(Note: Rebecca wrote this section for SNN while
she was a host/videographer for "RapidFAX" at MuchMusic.
In August 1999, she made the move to VH-1 , the American music
channel, where she's a journalist on the show The Daily One.)
on the show The Daily One., VH-1
you just love to report on the latest CD by a top recording artist!
Check out Rebecca's notes on being a reporter in the music industry.
MuchMusic has a pretty relaxed approach to the traditional
rules of 'journalism' but that is not to say that we take our
interviews any less seriously. In fact, the conversational style
that we use to conduct interviews means that we actually have
to know the subject matter -- and the subject --all that more
thoroughly. That means that the who,what, when, where and how
questions are often not enough. If an artist has a passion or
outside interest, or even an adamant dislike for something, music
reporters have to know about it because THAT is the information
that makes for great interviews.
All that said, it can be difficult to read into an artist
or a group if your students only have CD and biography in front
of them. Other press interviews are good to read but never fall
into the trap of stealing other people's questions.
Instead, your students research should be based around trying
to think about what the audience would really be interested in
and that means staying away from the obvious.
a short list of how I would prepare for an interview:
Teachers can use this
list to help their students report on music.
1. Students should listen to the
cd and read the lyrics in the liner notes if they are available.
Liner notes offer amazing insight into
artists: Who do they thank? Do the lyrics make sense or do they
just use words that happen to rhyme? What art work or pictures
do they use? Who produced the album? And who actually wrote the
songs? They should pay particular attention to guest appearances.
For example, if Oasis lists another artist on one of the songs,
students can bet they have a bit of a relationship and that is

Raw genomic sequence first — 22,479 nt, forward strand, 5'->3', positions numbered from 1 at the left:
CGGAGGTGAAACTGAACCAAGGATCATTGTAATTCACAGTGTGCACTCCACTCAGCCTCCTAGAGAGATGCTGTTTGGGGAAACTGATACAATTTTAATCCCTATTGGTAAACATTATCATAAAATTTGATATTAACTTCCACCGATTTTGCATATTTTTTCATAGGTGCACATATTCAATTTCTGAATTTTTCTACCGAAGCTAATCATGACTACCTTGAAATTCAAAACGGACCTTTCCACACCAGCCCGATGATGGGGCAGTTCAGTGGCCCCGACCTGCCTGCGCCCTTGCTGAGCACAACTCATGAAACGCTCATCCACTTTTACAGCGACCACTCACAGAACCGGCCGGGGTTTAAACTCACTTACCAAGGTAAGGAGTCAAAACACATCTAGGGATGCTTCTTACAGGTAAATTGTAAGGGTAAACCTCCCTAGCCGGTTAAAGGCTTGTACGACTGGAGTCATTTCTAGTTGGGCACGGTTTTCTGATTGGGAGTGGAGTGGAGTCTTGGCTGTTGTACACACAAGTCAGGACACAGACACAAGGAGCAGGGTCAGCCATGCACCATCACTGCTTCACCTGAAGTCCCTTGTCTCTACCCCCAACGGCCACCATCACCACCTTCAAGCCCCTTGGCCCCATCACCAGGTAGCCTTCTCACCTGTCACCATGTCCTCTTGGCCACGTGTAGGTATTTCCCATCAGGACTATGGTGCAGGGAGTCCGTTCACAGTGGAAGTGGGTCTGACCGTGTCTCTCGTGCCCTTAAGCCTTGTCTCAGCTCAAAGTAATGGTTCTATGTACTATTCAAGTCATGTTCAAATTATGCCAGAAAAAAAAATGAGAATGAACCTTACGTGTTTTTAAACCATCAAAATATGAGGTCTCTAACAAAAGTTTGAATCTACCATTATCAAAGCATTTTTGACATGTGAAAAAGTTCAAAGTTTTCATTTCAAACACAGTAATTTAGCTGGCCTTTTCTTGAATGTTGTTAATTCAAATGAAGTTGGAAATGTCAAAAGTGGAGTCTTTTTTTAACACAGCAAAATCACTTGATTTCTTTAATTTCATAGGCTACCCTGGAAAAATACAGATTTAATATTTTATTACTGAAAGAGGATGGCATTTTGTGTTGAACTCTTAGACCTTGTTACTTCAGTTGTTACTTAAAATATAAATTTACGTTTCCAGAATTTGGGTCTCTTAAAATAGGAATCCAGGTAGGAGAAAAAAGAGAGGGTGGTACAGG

2.Take a look at other press that
they've done and tv interviews.
shouldn't take this too seriously because people act differently
with every interviewer and every day is different.
3.Write down some stock questions
-- basic obvious ones.
can then come up with two or three things that are a little different.
Stock questions are ones that they could ask basically anyone
and ones that are out of the ordinary are ones that students
want to know after doing their research.
4.Always look at the videos (past
Your students should
check past and present videos of the artists you're interested
in and who directed them. Perhaps the artist directed the videos
themselves and that opens up a whole other can of worms.
interviewing a performer (local or national) students should
be prepared to let the artist go off on a tangent and even encourage
it if they get on to an interesting topic. This is becomes a
little tricky because the audience wants to know what they think
not the reporter. So student reporters can do lots of nodding
but try not to talk over them.
Student should remember to just have a conversation
with the artist. They don't need to kiss up to the artist but
try not to offend them either. If they like the student, great.
If they don't, it always makes for good tv, so a reporter really
can't go wrong.
I can testify that journalism is a really rewarding career
if a student is a curious person. I've always been very interested
in others people especially if they have a reputation for being
difficult -what made them this way anyway?!